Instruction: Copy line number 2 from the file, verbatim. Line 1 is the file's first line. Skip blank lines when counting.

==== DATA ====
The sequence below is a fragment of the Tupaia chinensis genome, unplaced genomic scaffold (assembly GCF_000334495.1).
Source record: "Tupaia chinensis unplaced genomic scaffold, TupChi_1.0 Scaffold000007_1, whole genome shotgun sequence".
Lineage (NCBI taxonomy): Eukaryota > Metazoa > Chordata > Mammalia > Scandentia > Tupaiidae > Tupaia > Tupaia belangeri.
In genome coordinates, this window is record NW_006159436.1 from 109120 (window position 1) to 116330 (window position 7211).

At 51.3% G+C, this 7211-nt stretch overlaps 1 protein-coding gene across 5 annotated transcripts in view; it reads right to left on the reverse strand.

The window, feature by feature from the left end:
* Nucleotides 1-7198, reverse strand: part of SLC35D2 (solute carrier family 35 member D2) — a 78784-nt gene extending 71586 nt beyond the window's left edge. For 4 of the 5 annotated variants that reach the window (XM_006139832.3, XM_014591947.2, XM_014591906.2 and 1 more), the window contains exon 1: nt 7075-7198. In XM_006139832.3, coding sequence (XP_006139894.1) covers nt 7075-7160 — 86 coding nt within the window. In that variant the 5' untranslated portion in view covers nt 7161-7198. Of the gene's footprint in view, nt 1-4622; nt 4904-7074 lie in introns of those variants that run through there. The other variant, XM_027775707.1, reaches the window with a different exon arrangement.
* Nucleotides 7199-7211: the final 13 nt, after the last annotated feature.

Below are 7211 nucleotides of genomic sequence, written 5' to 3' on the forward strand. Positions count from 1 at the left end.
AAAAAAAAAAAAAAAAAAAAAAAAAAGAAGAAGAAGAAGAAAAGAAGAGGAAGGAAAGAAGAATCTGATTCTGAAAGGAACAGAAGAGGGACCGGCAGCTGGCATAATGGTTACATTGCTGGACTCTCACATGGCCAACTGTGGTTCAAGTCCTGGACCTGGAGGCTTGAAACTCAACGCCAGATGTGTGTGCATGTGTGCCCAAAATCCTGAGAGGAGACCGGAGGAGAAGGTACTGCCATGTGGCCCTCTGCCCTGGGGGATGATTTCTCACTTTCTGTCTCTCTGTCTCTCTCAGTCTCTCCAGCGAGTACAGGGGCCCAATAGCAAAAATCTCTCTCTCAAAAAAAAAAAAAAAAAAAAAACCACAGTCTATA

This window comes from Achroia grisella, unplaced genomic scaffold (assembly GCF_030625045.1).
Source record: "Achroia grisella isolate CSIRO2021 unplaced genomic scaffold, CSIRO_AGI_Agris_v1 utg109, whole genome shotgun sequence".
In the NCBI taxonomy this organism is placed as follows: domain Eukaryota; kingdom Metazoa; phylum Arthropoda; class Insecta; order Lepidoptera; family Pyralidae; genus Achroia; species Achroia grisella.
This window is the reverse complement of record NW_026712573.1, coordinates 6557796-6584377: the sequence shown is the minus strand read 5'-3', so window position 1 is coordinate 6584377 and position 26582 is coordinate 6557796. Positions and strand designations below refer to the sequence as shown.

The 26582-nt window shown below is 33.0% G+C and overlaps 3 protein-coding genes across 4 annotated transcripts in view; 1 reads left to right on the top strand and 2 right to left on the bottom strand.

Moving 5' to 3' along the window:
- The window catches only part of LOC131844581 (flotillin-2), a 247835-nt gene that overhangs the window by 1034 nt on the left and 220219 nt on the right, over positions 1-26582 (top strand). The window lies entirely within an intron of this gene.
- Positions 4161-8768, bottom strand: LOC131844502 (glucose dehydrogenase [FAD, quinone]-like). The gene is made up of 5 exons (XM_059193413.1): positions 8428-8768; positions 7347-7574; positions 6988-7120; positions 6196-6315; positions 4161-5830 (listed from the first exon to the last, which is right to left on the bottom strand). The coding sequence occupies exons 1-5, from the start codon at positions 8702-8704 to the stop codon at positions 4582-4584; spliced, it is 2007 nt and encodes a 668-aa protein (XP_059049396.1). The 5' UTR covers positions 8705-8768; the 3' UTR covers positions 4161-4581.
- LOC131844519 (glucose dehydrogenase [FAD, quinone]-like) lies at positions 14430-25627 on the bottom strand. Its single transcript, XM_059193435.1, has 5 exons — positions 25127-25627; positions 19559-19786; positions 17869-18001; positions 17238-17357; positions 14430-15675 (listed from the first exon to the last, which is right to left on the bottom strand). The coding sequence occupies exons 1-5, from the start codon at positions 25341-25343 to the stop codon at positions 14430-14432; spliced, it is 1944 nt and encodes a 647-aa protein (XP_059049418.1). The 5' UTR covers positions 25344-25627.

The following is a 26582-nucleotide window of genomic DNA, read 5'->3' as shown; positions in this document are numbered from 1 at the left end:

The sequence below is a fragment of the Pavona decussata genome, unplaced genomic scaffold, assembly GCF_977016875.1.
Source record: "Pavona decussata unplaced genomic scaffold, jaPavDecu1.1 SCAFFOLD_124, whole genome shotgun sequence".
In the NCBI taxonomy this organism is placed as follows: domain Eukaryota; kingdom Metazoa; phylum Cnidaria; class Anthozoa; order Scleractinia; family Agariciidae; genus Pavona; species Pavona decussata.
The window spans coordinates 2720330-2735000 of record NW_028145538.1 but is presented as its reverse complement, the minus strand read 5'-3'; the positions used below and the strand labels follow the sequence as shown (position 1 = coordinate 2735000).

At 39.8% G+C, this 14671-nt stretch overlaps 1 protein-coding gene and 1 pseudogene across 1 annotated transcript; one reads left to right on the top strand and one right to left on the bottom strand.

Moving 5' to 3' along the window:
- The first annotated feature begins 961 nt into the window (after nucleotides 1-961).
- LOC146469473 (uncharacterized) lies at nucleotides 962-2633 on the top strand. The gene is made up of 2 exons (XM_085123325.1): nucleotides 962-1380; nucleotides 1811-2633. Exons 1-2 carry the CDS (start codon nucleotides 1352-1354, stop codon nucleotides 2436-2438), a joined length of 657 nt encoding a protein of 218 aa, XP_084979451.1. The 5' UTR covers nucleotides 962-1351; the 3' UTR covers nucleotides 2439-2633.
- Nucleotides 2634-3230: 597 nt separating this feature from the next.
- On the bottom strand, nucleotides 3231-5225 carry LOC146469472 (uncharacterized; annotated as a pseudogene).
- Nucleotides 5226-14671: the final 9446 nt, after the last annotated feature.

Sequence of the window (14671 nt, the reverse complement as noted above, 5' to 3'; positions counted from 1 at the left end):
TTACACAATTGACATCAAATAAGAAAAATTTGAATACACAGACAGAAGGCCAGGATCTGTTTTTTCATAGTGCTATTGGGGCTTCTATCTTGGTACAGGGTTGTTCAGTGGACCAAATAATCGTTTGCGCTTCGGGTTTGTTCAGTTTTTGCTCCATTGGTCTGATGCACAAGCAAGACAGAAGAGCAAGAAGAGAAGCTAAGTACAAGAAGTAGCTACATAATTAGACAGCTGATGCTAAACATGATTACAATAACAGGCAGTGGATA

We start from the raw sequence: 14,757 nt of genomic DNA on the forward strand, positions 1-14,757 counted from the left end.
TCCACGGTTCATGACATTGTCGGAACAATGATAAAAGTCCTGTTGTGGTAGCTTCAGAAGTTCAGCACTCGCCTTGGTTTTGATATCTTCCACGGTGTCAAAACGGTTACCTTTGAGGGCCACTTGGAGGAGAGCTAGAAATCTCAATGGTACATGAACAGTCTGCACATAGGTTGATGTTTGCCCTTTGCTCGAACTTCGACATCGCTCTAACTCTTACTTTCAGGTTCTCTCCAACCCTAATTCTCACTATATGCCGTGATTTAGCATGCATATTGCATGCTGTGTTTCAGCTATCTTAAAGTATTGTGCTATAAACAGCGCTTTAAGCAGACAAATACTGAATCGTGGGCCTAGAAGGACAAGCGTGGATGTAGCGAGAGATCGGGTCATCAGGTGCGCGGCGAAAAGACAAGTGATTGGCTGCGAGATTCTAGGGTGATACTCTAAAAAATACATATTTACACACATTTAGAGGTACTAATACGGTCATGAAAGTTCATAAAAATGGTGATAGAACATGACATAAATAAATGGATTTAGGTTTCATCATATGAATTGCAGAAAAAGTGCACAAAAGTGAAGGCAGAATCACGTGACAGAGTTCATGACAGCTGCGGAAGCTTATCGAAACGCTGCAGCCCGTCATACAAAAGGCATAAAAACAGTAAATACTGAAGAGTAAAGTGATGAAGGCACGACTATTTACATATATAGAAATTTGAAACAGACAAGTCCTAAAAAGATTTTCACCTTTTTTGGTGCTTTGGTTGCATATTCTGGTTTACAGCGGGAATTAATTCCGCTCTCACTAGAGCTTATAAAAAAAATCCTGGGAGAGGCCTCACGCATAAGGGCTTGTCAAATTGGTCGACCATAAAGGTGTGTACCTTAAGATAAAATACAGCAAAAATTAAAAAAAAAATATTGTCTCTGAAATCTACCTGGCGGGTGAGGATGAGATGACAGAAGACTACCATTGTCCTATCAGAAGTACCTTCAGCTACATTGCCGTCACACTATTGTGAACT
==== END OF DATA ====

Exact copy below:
Source record: "Tupaia chinensis unplaced genomic scaffold, TupChi_1.0 Scaffold000007_1, whole genome shotgun sequence".